Unfortunately because of the big turnout and the large number of speakers (probably 30+ got two minutes each), and followup questions from city commissioners, the vote was not held today and will be held next Thursday. Democracy, not always pretty, but it’s hard to find better alternatives!
Update: A week later the City Council did approve the bike plan, and the next challenge is to find funding to ‘Build it!’
In recent years DeLillo’s output has been frequent but very condensed, and his new novel, Point Omega, is the most spare and dense so far. While only 117 pages, I found it hard to read more than about 20 pages at a sitting.
I don’t consider myself much of a literary critic, but here are a few thoughts on the book. It is bookended by scenes set at MOMA in NYC in 2006, where a screening of the real-world video piece 24 Hour Psycho was shown. DeLillo attended, and apparently the novel began from the seeds of writing about it (he said to Thomas DePietro, “It was only after I finished work on the prologue that I began to think seriously about what would follow.”). The piece takes Hitchcock’s 1960 film Psycho and lengthens it to run for an entire day – which boils down to slowing it by a factor of twelve, so that each frame lingers for about half a second.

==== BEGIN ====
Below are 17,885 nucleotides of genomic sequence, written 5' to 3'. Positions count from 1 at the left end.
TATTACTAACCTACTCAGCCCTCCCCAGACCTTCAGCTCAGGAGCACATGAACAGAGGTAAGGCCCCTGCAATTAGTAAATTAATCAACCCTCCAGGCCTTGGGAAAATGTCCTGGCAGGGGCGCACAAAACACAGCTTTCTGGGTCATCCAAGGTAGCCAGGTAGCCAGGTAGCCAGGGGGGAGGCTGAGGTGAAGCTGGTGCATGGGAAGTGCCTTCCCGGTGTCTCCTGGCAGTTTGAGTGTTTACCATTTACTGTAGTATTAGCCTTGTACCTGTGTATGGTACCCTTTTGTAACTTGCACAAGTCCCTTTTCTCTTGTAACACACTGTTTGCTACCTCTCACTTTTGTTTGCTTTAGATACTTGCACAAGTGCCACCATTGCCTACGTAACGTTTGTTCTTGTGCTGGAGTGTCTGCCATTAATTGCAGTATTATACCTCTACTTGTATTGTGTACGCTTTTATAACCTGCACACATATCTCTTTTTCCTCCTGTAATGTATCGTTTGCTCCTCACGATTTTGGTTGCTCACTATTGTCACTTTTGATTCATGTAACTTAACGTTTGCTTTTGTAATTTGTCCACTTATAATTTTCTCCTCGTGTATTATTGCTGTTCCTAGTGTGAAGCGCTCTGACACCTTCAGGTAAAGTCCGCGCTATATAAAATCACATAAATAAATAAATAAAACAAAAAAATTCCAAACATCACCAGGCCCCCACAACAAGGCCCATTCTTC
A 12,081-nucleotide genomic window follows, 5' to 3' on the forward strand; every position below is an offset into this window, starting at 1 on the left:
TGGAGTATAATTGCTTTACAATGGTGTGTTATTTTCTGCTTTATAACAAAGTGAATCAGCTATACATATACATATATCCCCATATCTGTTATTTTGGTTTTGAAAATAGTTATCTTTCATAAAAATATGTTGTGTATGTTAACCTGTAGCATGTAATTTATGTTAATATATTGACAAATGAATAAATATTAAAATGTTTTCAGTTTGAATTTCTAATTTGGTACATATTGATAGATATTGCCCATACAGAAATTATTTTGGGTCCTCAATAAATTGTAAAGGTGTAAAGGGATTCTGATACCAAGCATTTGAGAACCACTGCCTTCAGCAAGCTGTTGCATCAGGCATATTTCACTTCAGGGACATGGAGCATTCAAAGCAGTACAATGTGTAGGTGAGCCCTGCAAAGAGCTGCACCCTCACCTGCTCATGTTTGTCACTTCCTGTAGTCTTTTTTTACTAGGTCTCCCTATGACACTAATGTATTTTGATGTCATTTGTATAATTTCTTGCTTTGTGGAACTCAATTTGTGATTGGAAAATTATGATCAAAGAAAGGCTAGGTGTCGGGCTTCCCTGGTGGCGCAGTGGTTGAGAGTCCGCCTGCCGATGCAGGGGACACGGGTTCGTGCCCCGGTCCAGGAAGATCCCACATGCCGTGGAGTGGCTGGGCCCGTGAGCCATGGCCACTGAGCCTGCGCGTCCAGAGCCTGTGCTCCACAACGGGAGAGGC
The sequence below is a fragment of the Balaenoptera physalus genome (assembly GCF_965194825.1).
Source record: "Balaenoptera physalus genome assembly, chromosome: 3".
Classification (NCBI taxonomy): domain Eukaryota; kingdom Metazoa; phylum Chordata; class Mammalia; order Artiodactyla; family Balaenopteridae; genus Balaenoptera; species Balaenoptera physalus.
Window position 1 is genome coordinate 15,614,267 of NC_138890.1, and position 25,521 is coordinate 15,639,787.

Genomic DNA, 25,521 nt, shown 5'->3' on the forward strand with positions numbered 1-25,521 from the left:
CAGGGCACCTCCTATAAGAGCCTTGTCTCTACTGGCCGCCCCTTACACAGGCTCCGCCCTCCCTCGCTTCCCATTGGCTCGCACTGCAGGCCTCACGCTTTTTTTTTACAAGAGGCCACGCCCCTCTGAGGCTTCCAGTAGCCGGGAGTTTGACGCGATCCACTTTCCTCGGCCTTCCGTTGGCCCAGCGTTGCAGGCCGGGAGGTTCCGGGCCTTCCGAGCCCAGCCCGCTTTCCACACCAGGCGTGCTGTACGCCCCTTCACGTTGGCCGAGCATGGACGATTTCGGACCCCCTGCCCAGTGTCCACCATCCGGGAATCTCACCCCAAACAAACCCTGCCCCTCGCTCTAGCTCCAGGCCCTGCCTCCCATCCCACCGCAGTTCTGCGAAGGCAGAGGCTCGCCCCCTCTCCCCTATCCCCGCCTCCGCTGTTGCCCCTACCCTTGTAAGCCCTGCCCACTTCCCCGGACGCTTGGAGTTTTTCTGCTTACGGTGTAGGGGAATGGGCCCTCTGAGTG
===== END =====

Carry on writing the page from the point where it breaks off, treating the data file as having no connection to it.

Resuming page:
I have seen the piece at a museum as well, and it does have a strange impact. By slowing down the film, it seems to slow down one’s experience of time. Simply waiting for a character to complete a simple movement might take a minute or more. In the book, a strange character lingers in the room with the film, coming back day after day, wanting to watch the entire thing in one 24 hour stretch. He observes other people coming in and out of the room, he moves from one side of the projection screen to the other, sees how the polarity (right hand to left hand) flips.
In Psycho, we have three (or is it four) main characters. Everyone remembers Norman Bates, but as DeLillo notes no one really remembers the name of the character played by Janet Leigh, it is simply Janet Leigh. Then there is Detective Arbogast, and there is ‘mother’.